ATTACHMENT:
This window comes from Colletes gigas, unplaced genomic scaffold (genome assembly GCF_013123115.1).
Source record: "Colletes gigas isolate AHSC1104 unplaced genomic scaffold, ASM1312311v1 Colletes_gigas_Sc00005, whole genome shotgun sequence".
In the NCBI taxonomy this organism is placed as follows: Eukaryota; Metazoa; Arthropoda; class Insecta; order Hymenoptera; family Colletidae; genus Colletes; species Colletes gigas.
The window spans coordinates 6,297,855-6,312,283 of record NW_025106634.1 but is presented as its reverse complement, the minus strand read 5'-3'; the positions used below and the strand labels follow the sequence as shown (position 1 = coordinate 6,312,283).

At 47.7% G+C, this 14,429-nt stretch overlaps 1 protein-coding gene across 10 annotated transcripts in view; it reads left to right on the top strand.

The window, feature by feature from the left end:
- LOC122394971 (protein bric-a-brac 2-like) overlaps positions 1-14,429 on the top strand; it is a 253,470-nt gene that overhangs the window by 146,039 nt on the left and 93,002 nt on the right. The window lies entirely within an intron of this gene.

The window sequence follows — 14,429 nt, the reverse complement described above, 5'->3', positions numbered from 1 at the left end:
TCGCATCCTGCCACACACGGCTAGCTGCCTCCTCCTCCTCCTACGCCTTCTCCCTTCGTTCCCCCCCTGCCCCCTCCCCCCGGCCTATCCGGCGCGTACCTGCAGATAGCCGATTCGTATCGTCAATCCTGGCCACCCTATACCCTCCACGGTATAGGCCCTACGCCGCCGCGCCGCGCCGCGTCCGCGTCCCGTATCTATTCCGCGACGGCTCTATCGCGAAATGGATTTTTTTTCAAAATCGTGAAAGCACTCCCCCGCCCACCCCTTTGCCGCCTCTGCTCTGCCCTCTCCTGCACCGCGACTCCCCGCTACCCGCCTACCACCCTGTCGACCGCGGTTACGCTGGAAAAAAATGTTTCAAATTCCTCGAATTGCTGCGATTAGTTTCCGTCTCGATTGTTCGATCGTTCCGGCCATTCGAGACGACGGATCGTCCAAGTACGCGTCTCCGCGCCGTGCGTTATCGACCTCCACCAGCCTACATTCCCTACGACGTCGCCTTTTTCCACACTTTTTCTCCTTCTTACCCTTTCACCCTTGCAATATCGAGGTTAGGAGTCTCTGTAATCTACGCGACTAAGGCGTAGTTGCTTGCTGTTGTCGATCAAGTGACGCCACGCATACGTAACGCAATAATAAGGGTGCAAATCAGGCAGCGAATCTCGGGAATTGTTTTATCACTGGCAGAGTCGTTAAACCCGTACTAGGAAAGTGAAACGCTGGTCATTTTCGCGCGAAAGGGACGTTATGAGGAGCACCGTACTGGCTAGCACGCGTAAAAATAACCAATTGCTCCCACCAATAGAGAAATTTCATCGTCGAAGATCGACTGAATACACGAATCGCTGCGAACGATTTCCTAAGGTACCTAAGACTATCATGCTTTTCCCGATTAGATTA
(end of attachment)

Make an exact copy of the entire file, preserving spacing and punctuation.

This window comes from Colletes gigas, unplaced genomic scaffold (genome assembly GCF_013123115.1).
Source record: "Colletes gigas isolate AHSC1104 unplaced genomic scaffold, ASM1312311v1 Colletes_gigas_Sc00005, whole genome shotgun sequence".
In the NCBI taxonomy this organism is placed as follows: Eukaryota; Metazoa; Arthropoda; class Insecta; order Hymenoptera; family Colletidae; genus Colletes; species Colletes gigas.
The window spans coordinates 6,297,855-6,312,283 of record NW_025106634.1 but is presented as its reverse complement, the minus strand read 5'-3'; the positions used below and the strand labels follow the sequence as shown (position 1 = coordinate 6,312,283).

At 47.7% G+C, this 14,429-nt stretch overlaps 1 protein-coding gene across 10 annotated transcripts in view; it reads left to right on the top strand.

The window, feature by feature from the left end:
- LOC122394971 (protein bric-a-brac 2-like) overlaps positions 1-14,429 on the top strand; it is a 253,470-nt gene that overhangs the window by 146,039 nt on the left and 93,002 nt on the right. The window lies entirely within an intron of this gene.

The window sequence follows — 14,429 nt, the reverse complement described above, 5'->3', positions numbered from 1 at the left end:
TCGCATCCTGCCACACACGGCTAGCTGCCTCCTCCTCCTCCTACGCCTTCTCCCTTCGTTCCCCCCCTGCCCCCTCCCCCCGGCCTATCCGGCGCGTACCTGCAGATAGCCGATTCGTATCGTCAATCCTGGCCACCCTATACCCTCCACGGTATAGGCCCTACGCCGCCGCGCCGCGCCGCGTCCGCGTCCCGTATCTATTCCGCGACGGCTCTATCGCGAAATGGATTTTTTTTCAAAATCGTGAAAGCACTCCCCCGCCCACCCCTTTGCCGCCTCTGCTCTGCCCTCTCCTGCACCGCGACTCCCCGCTACCCGCCTACCACCCTGTCGACCGCGGTTACGCTGGAAAAAAATGTTTCAAATTCCTCGAATTGCTGCGATTAGTTTCCGTCTCGATTGTTCGATCGTTCCGGCCATTCGAGACGACGGATCGTCCAAGTACGCGTCTCCGCGCCGTGCGTTATCGACCTCCACCAGCCTACATTCCCTACGACGTCGCCTTTTTCCACACTTTTTCTCCTTCTTACCCTTTCACCCTTGCAATATCGAGGTTAGGAGTCTCTGTAATCTACGCGACTAAGGCGTAGTTGCTTGCTGTTGTCGATCAAGTGACGCCACGCATACGTAACGCAATAATAAGGGTGCAAATCAGGCAGCGAATCTCGGGAATTGTTTTATCACTGGCAGAGTCGTTAAACCCGTACTAGGAAAGTGAAACGCTGGTCATTTTCGCGCGAAAGGGACGTTATGAGGAGCACCGTACTGGCTAGCACGCGTAAAAATAACCAATTGCTCCCACCAATAGAGAAATTTCATCGTCGAAGATCGACTGAATACACGAATCGCTGCGAACGATTTCCTAAGGTACCTAAGACTATCATGCTTTTCCCGATTAGATTA